British Sport: A Social History.
Mr. Brailsford, a sports history specialist, provides a sober yet enchanting appraisal of his subject from mediaeval to modern times: from jousting to soccer, archery to darts. The sociology of sport seems to be a huge and barely touched subject, where rites and rituals change but essentials do not. Violence was far from unknown and rioting after wrestling matches. And there is a modern sound to the Bishop's lament in the 15th century: folk go willingly to a long days occupation, to wrestlings and fairs and spectacles and vain bodily recreations when they will scarce trouble to go one mile to hear a sermon. Today's fears that the huge commercialism and concentration on spectator sport may kill it, seems so far unfounded and popular enthusiasm, whether as an outlet for aggression or a religious need remains. Who ever, said one bemused foreigner, can define sport can define an Englishman; today both remain an enigma. Bull leaping in ancient Crete and an Underground station called Arsenal may have more in common than we know. The illustrations to this book can make one wish for a real illustrated history, on its own. Mr. Brailsford, who has already written the story of prize fighting, may yet oblige. MOLLY MORTIMER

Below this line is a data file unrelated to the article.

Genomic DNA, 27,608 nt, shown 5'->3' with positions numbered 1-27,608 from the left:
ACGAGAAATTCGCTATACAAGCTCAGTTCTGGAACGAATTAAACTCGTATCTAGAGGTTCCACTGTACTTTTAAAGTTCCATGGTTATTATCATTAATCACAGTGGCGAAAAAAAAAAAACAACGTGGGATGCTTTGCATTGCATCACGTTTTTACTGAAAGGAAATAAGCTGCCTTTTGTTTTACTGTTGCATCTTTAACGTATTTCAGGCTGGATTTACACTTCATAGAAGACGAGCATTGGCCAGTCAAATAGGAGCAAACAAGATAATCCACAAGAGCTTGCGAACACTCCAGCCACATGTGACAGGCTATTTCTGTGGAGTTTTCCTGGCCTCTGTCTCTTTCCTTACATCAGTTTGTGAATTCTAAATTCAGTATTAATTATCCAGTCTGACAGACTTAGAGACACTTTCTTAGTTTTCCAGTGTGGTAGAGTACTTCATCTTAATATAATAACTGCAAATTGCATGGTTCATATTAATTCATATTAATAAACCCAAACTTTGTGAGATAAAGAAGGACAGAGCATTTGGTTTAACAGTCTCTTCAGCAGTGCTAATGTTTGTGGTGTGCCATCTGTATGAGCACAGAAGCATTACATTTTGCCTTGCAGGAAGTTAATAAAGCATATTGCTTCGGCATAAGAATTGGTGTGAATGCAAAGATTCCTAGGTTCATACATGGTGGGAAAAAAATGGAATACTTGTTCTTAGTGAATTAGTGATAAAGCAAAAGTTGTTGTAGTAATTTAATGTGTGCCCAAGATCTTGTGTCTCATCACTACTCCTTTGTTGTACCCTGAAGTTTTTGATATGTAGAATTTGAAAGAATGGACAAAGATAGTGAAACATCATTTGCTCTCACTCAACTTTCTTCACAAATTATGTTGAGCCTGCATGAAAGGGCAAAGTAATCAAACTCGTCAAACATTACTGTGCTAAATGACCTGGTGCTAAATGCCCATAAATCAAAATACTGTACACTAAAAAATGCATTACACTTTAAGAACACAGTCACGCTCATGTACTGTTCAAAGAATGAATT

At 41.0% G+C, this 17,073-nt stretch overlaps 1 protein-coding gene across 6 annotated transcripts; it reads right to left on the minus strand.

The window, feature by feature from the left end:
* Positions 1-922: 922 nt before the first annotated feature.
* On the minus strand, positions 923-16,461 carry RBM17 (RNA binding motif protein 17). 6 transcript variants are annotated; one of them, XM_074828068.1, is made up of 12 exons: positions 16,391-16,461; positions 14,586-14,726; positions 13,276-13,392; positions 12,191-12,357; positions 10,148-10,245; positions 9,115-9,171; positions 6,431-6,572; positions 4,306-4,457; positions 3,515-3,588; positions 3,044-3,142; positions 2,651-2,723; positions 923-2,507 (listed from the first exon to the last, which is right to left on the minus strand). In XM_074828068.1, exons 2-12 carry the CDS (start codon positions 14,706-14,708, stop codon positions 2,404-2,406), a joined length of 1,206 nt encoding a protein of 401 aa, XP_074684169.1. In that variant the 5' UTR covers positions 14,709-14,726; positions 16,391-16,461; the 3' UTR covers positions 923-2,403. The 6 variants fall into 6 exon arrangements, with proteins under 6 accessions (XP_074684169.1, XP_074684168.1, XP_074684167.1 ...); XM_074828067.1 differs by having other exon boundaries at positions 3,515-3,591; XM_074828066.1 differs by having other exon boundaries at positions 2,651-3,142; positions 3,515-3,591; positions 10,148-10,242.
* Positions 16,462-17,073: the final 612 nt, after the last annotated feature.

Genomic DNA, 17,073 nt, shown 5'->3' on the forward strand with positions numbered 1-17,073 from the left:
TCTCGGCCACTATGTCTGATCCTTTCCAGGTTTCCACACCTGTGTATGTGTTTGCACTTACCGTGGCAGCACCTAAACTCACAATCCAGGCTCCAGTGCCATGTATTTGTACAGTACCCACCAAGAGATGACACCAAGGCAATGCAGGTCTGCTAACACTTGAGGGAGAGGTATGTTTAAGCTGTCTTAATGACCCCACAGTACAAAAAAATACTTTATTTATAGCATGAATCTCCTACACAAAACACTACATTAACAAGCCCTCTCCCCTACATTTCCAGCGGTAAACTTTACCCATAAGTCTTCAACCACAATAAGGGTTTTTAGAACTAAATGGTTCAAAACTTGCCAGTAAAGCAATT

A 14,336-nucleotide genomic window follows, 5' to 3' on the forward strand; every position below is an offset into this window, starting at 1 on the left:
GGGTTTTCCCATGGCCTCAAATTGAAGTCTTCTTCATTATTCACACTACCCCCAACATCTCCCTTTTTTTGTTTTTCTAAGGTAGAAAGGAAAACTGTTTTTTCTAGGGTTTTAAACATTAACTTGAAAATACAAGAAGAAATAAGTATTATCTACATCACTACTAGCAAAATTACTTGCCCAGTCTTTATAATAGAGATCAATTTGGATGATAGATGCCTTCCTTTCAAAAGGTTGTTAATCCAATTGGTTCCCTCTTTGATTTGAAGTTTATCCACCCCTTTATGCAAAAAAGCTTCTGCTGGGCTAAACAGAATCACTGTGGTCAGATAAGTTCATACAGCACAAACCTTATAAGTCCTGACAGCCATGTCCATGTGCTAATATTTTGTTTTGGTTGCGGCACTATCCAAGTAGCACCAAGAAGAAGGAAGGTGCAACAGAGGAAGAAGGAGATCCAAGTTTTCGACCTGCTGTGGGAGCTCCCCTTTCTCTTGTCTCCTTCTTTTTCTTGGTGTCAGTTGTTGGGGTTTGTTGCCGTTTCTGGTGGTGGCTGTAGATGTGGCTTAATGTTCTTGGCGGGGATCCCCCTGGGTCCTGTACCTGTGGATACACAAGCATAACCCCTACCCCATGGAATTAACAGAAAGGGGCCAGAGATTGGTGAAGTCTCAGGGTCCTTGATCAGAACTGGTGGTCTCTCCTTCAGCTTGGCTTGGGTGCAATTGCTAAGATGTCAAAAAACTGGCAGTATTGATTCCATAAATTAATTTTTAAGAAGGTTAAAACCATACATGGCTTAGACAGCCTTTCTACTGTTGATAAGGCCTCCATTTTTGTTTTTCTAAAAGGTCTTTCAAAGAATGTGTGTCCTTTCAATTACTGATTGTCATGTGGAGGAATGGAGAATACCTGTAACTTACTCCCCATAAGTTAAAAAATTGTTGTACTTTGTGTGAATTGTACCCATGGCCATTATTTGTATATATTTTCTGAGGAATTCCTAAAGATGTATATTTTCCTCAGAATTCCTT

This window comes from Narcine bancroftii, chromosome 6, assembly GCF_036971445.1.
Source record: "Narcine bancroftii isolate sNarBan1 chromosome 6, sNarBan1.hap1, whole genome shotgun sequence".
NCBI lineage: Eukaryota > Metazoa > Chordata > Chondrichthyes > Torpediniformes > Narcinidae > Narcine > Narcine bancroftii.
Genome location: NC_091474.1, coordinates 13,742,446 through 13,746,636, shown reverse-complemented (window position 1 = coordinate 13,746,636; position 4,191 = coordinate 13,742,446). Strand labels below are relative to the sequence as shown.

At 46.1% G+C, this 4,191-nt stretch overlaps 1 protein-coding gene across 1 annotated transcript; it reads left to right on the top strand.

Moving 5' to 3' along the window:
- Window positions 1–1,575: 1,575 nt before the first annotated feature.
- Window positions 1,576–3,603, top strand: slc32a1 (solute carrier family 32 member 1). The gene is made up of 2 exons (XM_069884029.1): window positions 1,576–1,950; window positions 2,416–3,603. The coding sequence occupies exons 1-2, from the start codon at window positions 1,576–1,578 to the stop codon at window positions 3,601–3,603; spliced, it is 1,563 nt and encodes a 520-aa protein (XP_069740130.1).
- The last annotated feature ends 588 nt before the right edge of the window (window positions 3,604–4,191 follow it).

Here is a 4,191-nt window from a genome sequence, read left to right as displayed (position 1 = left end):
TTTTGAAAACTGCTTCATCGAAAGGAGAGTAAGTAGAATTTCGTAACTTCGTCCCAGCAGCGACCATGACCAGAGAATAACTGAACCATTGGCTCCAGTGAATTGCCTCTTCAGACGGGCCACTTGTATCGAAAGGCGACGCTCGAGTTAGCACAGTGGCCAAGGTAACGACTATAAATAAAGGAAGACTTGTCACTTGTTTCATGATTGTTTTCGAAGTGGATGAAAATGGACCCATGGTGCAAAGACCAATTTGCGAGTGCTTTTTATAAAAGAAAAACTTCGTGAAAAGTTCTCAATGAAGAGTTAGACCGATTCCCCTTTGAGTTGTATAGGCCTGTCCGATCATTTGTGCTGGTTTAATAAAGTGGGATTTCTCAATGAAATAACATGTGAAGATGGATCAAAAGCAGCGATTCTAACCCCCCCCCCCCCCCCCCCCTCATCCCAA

|Printer friendly Cite/link Email Feedback|
|Article Type:||Book Review|
|Date:||Jan 1, 1994|
|Previous Article:||The Faber Book of Conservatism.|
|Next Article:||The Cultural Bond: Sport, Empire, Society.|